Well. When I revisited my hobby-horse about editorial disrespect paid to arts coverage one more time in Issue 05’s Prompt Corner, little did I suspect that some of my remarks would be taken out of context and misrepresented with some bitterness in the mainstream press. A detailed rebuttal was published on the Theatre Record web site, for those interested. As for this magazine itself… in the words of Bernard Levin to a television studio audience after being punched by one of its members on a live programme, “Can we concentrate on non-violence, you and I?”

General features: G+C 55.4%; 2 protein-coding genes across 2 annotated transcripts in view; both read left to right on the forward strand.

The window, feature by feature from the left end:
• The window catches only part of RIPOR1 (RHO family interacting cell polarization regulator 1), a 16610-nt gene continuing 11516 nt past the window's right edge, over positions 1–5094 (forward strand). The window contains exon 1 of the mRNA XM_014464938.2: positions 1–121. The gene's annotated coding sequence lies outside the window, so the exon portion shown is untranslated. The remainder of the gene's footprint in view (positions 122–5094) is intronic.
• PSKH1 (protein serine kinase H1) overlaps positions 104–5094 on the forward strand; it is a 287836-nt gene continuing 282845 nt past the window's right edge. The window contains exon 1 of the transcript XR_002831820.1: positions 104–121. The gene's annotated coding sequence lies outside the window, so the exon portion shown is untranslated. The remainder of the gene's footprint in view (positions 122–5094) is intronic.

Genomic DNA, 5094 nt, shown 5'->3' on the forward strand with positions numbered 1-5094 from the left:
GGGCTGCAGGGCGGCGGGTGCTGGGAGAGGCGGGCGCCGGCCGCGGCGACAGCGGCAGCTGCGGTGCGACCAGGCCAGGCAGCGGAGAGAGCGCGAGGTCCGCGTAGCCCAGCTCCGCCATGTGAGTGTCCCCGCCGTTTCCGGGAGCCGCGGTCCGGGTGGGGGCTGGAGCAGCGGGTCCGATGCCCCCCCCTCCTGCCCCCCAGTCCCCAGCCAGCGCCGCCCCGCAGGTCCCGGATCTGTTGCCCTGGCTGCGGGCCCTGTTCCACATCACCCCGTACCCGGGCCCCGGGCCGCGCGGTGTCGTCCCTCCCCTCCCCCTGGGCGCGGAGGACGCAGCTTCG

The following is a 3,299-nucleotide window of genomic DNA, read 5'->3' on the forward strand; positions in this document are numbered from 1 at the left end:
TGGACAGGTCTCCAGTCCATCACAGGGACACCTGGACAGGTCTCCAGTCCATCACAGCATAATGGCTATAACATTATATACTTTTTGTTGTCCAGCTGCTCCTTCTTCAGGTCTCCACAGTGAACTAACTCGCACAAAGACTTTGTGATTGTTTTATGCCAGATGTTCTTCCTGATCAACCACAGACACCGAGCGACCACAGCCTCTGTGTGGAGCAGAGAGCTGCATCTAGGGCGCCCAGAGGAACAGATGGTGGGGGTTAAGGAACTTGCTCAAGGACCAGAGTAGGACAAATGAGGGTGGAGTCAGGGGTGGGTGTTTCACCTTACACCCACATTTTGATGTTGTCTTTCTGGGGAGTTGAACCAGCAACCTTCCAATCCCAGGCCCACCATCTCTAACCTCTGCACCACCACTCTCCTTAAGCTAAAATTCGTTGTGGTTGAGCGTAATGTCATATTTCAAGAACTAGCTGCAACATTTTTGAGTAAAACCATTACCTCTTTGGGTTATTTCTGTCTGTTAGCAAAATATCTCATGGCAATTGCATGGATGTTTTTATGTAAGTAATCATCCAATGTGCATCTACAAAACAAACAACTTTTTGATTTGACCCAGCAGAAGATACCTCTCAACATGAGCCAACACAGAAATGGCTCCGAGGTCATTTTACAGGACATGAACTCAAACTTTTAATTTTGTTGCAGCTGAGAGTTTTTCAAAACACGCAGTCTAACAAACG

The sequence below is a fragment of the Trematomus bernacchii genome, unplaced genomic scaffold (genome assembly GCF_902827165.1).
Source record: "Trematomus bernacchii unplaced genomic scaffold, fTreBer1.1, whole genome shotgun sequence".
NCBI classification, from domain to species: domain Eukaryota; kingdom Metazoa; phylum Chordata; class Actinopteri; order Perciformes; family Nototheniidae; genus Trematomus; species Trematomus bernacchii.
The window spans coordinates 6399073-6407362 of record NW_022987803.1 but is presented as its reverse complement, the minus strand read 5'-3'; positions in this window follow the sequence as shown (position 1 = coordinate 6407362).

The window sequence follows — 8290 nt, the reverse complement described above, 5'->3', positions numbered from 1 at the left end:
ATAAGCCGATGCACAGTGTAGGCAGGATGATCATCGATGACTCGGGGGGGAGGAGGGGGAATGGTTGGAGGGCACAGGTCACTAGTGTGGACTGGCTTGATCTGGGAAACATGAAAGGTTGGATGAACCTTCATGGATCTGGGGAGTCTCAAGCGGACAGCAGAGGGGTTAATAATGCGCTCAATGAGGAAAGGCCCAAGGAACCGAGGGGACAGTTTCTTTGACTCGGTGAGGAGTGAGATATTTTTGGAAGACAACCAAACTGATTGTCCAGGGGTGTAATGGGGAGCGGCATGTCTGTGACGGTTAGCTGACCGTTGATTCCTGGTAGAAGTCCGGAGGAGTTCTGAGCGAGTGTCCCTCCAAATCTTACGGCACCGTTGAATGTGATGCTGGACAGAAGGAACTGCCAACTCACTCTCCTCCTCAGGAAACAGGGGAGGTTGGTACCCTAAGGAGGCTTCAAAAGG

In fact, I don’t think we can, given that two of the fortnight’s major openings are intimately bound up with conflict and violence. To begin with Hecuba: oh, dear. Our cover caption is irreverent, but it’s no more than this production deserves. I know Ian H disagrees and finds some redeeming virtues in it, but sometimes that old contrarian has the generosity of a saint. A number of reviews remark that one has to respect Laurence Boswell for trying to stage the play with a formality and musicality comparable to its original presentation as a kind of Athenian civic ritual. Well, yes, let’s respect the attempt, by all means. But let’s also not shy away from deriding it for simply not succeeding in generating anything like a comparable tone or atmosphere. Much of this production is simply dreadful, not least Tony Harrison’s text. It’s over twenty years now since he was lauded for producing a flinty version of the Oresteia for Peter Hall’s masked NT production; at times, this sounds like a parody of that earlier work. Indeed, if I’d been sitting on an aisle, I might have left after about thirty seconds, as soon as the white-body-painted ghost of Polydorus in his opening speech referred to the hoard of Trojan gold as “a hush-hush stash”. Puh-lease!